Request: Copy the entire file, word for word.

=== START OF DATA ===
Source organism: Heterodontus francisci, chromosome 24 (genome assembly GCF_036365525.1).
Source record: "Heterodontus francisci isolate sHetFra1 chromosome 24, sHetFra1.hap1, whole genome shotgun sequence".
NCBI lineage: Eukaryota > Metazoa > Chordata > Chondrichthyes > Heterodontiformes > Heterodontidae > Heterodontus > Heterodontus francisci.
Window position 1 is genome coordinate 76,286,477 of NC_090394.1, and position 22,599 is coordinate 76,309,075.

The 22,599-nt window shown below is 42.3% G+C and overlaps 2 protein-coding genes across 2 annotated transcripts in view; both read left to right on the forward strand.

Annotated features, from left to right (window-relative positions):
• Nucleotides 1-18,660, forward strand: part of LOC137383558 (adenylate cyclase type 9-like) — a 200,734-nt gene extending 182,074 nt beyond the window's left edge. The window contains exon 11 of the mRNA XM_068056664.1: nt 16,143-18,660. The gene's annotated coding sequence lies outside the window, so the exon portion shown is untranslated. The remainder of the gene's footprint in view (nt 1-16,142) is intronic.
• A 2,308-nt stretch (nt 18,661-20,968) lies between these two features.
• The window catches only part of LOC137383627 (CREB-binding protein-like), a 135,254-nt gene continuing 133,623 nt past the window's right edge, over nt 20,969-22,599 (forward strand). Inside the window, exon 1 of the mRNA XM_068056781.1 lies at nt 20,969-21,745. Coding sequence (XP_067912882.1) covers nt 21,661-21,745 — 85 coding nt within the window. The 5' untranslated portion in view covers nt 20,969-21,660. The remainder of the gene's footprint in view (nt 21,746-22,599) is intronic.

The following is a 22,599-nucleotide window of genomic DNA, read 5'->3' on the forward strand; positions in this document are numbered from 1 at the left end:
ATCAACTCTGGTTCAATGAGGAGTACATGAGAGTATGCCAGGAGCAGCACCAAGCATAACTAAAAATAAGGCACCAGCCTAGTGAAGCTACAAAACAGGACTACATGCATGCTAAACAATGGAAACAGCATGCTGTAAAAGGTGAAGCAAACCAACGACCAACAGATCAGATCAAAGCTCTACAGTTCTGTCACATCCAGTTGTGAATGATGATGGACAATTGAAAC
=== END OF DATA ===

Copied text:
Source organism: Heterodontus francisci, chromosome 24 (genome assembly GCF_036365525.1).
Source record: "Heterodontus francisci isolate sHetFra1 chromosome 24, sHetFra1.hap1, whole genome shotgun sequence".
NCBI lineage: Eukaryota > Metazoa > Chordata > Chondrichthyes > Heterodontiformes > Heterodontidae > Heterodontus > Heterodontus francisci.
Window position 1 is genome coordinate 76,286,477 of NC_090394.1, and position 22,599 is coordinate 76,309,075.

The 22,599-nt window shown below is 42.3% G+C and overlaps 2 protein-coding genes across 2 annotated transcripts in view; both read left to right on the forward strand.

Annotated features, from left to right (window-relative positions):
• Nucleotides 1-18,660, forward strand: part of LOC137383558 (adenylate cyclase type 9-like) — a 200,734-nt gene extending 182,074 nt beyond the window's left edge. The window contains exon 11 of the mRNA XM_068056664.1: nt 16,143-18,660. The gene's annotated coding sequence lies outside the window, so the exon portion shown is untranslated. The remainder of the gene's footprint in view (nt 1-16,142) is intronic.
• A 2,308-nt stretch (nt 18,661-20,968) lies between these two features.
• The window catches only part of LOC137383627 (CREB-binding protein-like), a 135,254-nt gene continuing 133,623 nt past the window's right edge, over nt 20,969-22,599 (forward strand). Inside the window, exon 1 of the mRNA XM_068056781.1 lies at nt 20,969-21,745. Coding sequence (XP_067912882.1) covers nt 21,661-21,745 — 85 coding nt within the window. The 5' untranslated portion in view covers nt 20,969-21,660. The remainder of the gene's footprint in view (nt 21,746-22,599) is intronic.

The following is a 22,599-nucleotide window of genomic DNA, read 5'->3' on the forward strand; positions in this document are numbered from 1 at the left end:
ATCAACTCTGGTTCAATGAGGAGTACATGAGAGTATGCCAGGAGCAGCACCAAGCATAACTAAAAATAAGGCACCAGCCTAGTGAAGCTACAAAACAGGACTACATGCATGCTAAACAATGGAAACAGCATGCTGTAAAAGGTGAAGCAAACCAACGACCAACAGATCAGATCAAAGCTCTACAGTTCTGTCACATCCAGTTGTGAATGATGATGGACAATTGAAAC